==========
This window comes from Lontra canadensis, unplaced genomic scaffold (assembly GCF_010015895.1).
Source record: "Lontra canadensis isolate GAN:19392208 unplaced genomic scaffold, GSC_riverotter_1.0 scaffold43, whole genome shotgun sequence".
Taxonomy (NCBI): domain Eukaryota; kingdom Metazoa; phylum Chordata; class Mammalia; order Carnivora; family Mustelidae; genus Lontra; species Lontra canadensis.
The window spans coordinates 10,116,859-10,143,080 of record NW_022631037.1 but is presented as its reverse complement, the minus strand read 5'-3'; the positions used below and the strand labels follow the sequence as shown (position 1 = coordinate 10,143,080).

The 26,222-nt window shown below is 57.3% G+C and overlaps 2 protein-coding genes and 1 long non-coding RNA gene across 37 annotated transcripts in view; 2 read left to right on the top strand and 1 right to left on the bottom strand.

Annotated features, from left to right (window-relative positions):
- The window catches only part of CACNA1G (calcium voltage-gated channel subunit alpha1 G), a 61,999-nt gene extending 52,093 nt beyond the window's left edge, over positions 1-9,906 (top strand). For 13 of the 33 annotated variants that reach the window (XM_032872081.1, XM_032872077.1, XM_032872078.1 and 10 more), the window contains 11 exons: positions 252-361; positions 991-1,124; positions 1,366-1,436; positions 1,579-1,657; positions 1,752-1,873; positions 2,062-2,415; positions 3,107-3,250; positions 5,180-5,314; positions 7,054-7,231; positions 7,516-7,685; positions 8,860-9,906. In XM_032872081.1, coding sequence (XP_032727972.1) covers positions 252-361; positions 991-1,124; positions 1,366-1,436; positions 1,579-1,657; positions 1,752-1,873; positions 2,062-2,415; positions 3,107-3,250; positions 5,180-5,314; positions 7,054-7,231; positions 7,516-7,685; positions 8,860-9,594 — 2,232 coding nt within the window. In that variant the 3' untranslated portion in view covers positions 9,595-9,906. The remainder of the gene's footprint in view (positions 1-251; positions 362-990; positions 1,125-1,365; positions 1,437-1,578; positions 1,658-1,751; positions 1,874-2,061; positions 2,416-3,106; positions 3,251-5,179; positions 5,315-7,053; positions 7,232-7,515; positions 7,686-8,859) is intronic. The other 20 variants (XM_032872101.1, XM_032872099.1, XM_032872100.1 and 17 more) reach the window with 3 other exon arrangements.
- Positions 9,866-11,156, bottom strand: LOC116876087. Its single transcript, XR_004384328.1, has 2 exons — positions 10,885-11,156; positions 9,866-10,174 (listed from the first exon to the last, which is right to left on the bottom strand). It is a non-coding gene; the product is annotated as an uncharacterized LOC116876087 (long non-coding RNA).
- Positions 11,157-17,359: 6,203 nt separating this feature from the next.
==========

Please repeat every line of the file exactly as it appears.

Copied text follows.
This window comes from Lontra canadensis, unplaced genomic scaffold (assembly GCF_010015895.1).
Source record: "Lontra canadensis isolate GAN:19392208 unplaced genomic scaffold, GSC_riverotter_1.0 scaffold43, whole genome shotgun sequence".
Taxonomy (NCBI): domain Eukaryota; kingdom Metazoa; phylum Chordata; class Mammalia; order Carnivora; family Mustelidae; genus Lontra; species Lontra canadensis.
The window spans coordinates 10,116,859-10,143,080 of record NW_022631037.1 but is presented as its reverse complement, the minus strand read 5'-3'; the positions used below and the strand labels follow the sequence as shown (position 1 = coordinate 10,143,080).

The 26,222-nt window shown below is 57.3% G+C and overlaps 2 protein-coding genes and 1 long non-coding RNA gene across 37 annotated transcripts in view; 2 read left to right on the top strand and 1 right to left on the bottom strand.

Annotated features, from left to right (window-relative positions):
- The window catches only part of CACNA1G (calcium voltage-gated channel subunit alpha1 G), a 61,999-nt gene extending 52,093 nt beyond the window's left edge, over positions 1-9,906 (top strand). For 13 of the 33 annotated variants that reach the window (XM_032872081.1, XM_032872077.1, XM_032872078.1 and 10 more), the window contains 11 exons: positions 252-361; positions 991-1,124; positions 1,366-1,436; positions 1,579-1,657; positions 1,752-1,873; positions 2,062-2,415; positions 3,107-3,250; positions 5,180-5,314; positions 7,054-7,231; positions 7,516-7,685; positions 8,860-9,906. In XM_032872081.1, coding sequence (XP_032727972.1) covers positions 252-361; positions 991-1,124; positions 1,366-1,436; positions 1,579-1,657; positions 1,752-1,873; positions 2,062-2,415; positions 3,107-3,250; positions 5,180-5,314; positions 7,054-7,231; positions 7,516-7,685; positions 8,860-9,594 — 2,232 coding nt within the window. In that variant the 3' untranslated portion in view covers positions 9,595-9,906. The remainder of the gene's footprint in view (positions 1-251; positions 362-990; positions 1,125-1,365; positions 1,437-1,578; positions 1,658-1,751; positions 1,874-2,061; positions 2,416-3,106; positions 3,251-5,179; positions 5,315-7,053; positions 7,232-7,515; positions 7,686-8,859) is intronic. The other 20 variants (XM_032872101.1, XM_032872099.1, XM_032872100.1 and 17 more) reach the window with 3 other exon arrangements.
- Positions 9,866-11,156, bottom strand: LOC116876087. Its single transcript, XR_004384328.1, has 2 exons — positions 10,885-11,156; positions 9,866-10,174 (listed from the first exon to the last, which is right to left on the bottom strand). It is a non-coding gene; the product is annotated as an uncharacterized LOC116876087 (long non-coding RNA).
- Positions 11,157-17,359: 6,203 nt separating this feature from the next.